Ask “Mr. Music”
Jerry Osborne


DEAR JERRY: Your columns reveal you are very aware of Nana Mouskouri. That's a pleasant surprise because many people have no idea who I'm talking about when I mention her.

I am therefore asking you about a boxed CD collection that, despite not being very old, seems impossible to find. And I have searched online as well as in shops.

It is said to contain all of her recordings in one massive set.
—Jayney Benjamin, York, Pa.

DEAR JAYNEY: While massive is a good way to describe this anthology, it by no means contains all of her recordings — the actual number of which is mind-boggling.

Nana has thus far recorded approximately 1,500 songs, resulting in 450 albums, and performed in more than a dozen languages.

Reflecting Nana's status as perhaps the world's top-selling female singer ever are her 300 gold and platinum album awards.

All that, and still counting.

The one of those 450 you ask about is likely “Nana Mouskouri Collection (1961-2004).” This French-made (Mercury Universal), 34-CD primarily focuses on 31 albums of French language tunes. It also includes a 132-page book. written in both French and English.

Though this limited edition 673-track compilation is sold out on the retail level, it does pop up at times on sites like eBay and I have seen it recently offered in the $450 to $475 range.

If you really want to break the bank, consider the perfect companion: “Nana Mouskouri Collection - Complete English Works,” a 2005 release also from Europe's Mercury-Universal.

While not completely complete, this 20 compact disc set features 359 of Nana's songs in English.

Based on ones I've seen offered, this box should only set you back $275 to $325.

Between these two you'll have 1,032 tunes — and still be missing about a third of Nana's total output.

Most of her albums came out in Europe, not a surprise since her home has always been there.

Europe is also the home of most of Nana's concerts, though she does tour in the U.S. every few years and those shows are always sold out.

Were it not for us being in another part of the world, more appearances on this side of the Atlantic would have resulted it even greater recognition in North America.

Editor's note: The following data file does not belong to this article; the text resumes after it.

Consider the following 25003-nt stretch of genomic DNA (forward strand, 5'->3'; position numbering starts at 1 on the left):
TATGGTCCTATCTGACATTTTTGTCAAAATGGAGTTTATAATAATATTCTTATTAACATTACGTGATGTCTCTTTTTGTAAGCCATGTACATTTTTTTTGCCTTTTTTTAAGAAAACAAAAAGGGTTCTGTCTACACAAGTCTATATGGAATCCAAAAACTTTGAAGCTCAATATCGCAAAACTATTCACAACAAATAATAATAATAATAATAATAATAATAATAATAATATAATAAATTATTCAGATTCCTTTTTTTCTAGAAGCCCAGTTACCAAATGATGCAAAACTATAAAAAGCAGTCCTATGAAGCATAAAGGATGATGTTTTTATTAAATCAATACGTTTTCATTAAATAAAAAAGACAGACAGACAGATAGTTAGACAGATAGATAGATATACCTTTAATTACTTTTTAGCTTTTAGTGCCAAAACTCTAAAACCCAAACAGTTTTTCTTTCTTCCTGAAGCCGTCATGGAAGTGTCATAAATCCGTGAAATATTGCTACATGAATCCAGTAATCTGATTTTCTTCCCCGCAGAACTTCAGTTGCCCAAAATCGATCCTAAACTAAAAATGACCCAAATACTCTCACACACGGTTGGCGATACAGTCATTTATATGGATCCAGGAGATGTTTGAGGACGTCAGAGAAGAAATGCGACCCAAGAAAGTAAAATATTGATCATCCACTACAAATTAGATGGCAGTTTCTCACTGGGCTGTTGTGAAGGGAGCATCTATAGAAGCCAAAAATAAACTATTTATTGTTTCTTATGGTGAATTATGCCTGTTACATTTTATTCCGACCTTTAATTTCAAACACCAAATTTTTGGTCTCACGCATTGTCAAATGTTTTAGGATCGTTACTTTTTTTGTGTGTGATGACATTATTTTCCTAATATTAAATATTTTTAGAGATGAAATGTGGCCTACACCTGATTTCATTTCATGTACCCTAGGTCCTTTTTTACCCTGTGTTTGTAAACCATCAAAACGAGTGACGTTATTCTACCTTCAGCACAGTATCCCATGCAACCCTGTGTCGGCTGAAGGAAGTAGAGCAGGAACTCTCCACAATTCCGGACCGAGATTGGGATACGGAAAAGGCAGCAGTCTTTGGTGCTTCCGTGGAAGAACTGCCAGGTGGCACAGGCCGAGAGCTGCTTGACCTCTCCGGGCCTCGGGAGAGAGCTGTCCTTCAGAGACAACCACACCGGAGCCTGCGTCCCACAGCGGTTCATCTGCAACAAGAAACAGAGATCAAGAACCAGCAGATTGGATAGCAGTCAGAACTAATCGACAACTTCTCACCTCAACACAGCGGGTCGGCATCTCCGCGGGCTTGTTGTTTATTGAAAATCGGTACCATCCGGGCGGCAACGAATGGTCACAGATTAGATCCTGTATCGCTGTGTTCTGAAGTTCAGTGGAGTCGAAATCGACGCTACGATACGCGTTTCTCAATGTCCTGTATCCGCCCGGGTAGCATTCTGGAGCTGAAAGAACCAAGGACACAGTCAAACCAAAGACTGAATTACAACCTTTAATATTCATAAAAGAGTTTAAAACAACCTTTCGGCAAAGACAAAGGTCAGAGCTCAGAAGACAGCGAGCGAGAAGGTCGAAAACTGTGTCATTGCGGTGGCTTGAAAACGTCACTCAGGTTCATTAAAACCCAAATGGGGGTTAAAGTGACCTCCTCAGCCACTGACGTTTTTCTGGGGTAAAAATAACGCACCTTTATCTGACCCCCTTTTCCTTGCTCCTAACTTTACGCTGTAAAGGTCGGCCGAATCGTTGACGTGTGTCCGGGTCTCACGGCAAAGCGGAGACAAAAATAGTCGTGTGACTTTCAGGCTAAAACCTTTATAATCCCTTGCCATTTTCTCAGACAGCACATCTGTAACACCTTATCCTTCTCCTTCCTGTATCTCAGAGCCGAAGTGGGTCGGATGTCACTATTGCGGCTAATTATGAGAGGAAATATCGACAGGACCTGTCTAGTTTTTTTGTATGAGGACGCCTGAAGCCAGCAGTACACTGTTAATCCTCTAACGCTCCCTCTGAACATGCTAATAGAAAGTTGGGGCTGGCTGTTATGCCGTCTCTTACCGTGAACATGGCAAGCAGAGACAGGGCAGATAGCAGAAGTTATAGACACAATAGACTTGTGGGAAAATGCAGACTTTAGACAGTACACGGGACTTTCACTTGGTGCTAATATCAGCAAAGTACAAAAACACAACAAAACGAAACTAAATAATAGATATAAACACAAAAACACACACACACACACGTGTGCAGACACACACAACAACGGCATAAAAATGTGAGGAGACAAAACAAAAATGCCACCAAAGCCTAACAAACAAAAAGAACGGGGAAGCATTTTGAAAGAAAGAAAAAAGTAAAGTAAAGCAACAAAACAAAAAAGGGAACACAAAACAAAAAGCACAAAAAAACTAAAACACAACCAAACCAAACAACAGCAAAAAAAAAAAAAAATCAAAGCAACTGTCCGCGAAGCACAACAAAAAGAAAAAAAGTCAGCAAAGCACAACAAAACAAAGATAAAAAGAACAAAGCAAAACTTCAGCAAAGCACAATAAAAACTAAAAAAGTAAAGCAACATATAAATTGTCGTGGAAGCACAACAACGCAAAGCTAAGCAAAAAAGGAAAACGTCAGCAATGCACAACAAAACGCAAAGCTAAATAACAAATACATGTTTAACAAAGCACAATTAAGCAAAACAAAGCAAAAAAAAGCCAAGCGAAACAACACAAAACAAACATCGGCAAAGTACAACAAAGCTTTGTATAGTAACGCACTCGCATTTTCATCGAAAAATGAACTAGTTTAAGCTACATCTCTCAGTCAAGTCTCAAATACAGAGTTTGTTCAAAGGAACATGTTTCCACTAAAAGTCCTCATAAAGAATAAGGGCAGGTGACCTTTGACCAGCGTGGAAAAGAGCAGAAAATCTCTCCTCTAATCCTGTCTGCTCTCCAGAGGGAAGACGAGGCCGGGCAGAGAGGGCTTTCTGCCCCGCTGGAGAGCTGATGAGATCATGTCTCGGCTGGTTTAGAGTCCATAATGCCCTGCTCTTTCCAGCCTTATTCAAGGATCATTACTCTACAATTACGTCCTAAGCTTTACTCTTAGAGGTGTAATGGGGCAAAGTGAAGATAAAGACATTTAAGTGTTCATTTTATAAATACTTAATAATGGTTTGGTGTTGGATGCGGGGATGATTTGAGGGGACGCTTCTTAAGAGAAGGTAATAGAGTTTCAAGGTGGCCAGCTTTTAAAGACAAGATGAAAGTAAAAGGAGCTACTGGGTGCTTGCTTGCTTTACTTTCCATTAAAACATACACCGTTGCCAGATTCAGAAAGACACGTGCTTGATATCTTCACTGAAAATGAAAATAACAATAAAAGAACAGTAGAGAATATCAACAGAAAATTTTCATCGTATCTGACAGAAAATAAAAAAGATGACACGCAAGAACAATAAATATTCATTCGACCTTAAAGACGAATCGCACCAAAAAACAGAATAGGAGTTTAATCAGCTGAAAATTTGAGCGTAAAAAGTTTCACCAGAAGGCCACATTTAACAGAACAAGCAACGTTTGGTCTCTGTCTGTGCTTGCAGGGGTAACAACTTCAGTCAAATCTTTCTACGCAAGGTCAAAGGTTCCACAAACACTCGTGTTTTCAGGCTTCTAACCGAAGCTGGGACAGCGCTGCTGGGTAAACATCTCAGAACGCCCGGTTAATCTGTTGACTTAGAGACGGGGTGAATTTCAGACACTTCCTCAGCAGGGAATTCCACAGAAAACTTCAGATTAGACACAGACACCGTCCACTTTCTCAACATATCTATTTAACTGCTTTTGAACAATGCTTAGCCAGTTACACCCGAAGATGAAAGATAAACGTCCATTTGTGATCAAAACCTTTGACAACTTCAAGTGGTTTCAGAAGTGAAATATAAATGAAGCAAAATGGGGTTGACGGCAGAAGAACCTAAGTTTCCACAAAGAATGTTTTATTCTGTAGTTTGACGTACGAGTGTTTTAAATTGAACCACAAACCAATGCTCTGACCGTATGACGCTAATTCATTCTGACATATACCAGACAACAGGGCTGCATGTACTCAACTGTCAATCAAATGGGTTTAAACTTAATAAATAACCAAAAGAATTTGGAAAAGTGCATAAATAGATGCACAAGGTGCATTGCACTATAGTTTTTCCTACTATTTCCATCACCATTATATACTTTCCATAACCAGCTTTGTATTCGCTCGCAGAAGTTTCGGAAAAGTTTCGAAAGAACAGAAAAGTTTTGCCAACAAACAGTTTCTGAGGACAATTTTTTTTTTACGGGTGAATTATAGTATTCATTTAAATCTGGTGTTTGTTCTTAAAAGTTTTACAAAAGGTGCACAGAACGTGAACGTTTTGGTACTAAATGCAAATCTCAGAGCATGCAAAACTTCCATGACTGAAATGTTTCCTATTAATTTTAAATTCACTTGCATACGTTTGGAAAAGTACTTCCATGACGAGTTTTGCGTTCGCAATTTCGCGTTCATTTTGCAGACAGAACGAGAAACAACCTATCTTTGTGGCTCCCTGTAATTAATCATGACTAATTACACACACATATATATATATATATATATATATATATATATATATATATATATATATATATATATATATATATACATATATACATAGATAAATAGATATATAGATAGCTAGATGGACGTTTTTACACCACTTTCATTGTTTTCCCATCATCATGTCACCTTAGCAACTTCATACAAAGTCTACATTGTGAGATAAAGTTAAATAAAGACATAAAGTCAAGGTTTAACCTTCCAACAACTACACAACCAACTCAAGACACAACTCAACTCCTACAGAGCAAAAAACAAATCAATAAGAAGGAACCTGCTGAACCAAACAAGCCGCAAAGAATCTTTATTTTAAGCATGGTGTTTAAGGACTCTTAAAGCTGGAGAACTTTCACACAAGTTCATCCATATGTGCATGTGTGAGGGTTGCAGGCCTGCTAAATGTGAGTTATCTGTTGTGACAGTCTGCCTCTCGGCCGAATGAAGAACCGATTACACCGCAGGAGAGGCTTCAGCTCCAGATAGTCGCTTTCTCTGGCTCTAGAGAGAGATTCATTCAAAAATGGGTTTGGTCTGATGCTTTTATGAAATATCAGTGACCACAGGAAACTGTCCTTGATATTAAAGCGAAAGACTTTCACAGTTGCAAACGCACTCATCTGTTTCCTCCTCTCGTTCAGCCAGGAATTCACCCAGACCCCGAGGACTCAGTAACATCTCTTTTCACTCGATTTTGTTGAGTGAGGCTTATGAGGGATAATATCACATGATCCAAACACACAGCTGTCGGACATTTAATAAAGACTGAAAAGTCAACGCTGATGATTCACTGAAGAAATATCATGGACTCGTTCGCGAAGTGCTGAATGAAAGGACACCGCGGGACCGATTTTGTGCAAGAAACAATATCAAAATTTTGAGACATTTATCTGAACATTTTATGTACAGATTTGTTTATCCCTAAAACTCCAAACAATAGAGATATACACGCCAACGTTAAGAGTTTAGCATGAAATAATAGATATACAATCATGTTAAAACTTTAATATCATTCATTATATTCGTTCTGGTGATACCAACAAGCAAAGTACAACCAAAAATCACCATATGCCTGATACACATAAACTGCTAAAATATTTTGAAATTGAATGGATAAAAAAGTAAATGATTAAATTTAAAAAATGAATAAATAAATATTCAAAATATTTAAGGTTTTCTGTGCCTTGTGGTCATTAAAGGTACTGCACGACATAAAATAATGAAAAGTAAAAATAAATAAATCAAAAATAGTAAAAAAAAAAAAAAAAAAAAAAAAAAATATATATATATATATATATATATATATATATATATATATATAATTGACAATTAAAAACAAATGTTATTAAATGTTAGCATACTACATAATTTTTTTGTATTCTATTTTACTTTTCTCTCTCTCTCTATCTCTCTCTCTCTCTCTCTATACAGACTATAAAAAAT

As it is, she managed just two charted albums here, and they came many years apart: “An Evening with (Harry) Belafonte & Mouskouri” (1966) and “Only Love - The Very Best of Nana Mouskouri” (1991).

DEAR JERRY: One of my all-time favorites is “Willie and the Hand Jive,” by the Johnny Otis Show.

Because of Capitol Records' somewhat unusual artist credit, I have often wondered if Otis himself is the singer? If not, who is? Someone in the “Show”?

Having never seen this topic addressed anywhere makes me think it is Johnny Otis singing.
—Barry Duchan, Chapel Hill, N.C.

DEAR BARRY: The Johnny Otis Show was a show in every sense, thus the unusual credit.

His concerts and recordings featured many fine vocalists, including: Little Esther (Phillips); Mel Walker; Marie Adams; Marci Lee; Joe Swift; Lee Graves; and the Robins.

However, nearly all of the Capitol tracks feature Johnny Otis. His three top hits, “Willie and the Hand Jive” (1958); “Crazy Country Hop” (1959), and “Castin' My Spell” (1959), are among his many vocals.

Johnny, like Nana Mouskouri, is of Greek descent.

DEAR JERRY: Regarding the letter from Skipper T. Spence about the possibility of the Benton, Illinois radio station playing a Beatles record before WLS, it may be more of an impossibility. Here's why:

In Jim Kirkpatrick's book, “Before He Was Fab: George Harrison's First American Visit,” Jim details George's September 1963 visit to his sister Louise. Included is mention that the Benton radio station played the Beatles then, and even suggests it may have been the first time a Beatles record was aired in America.

It wasn't, of course, as we know that both WLS (February) and KRLA (June) were on the Beatles bandwagon several months earlier.

Note also that Vee-Jay, the U.S. label for the early Beatles records, was Chicago-based, and it would have been a priority for any promotional person making their rounds to deliver the new records to WLS as soon as possible.
—John Grochowski, Chicago

DEAR JOHN: Good points! I'm especially surprised no one else made the Vee Jay-Chicago connection.

Thanks to you and all the others whose input made this a fascinating and historically significant topic.

IZ ZAT SO? Here is one early Beatles question we have yet to be asked: When and where in America did the first mention of “The Beatles” appear in print?

Knowing it's only a matter of time, let's tackle this one before someone asks.

The reference I'm picking as the earliest ran in the January 13, 1962 issue of Cash Box, more than a year before WLS played “Please Please Me.”

The very last news item in their International Section reads:

“A new rock 'n roll team, Tony Sheridan and The Beatles, make their debut on the Polydor label with “My Bonnie.” Sheridan was discovered by Polydor producer Bert Kaempfert while playing night spots in Hamburg's famous Reeperbahn.”

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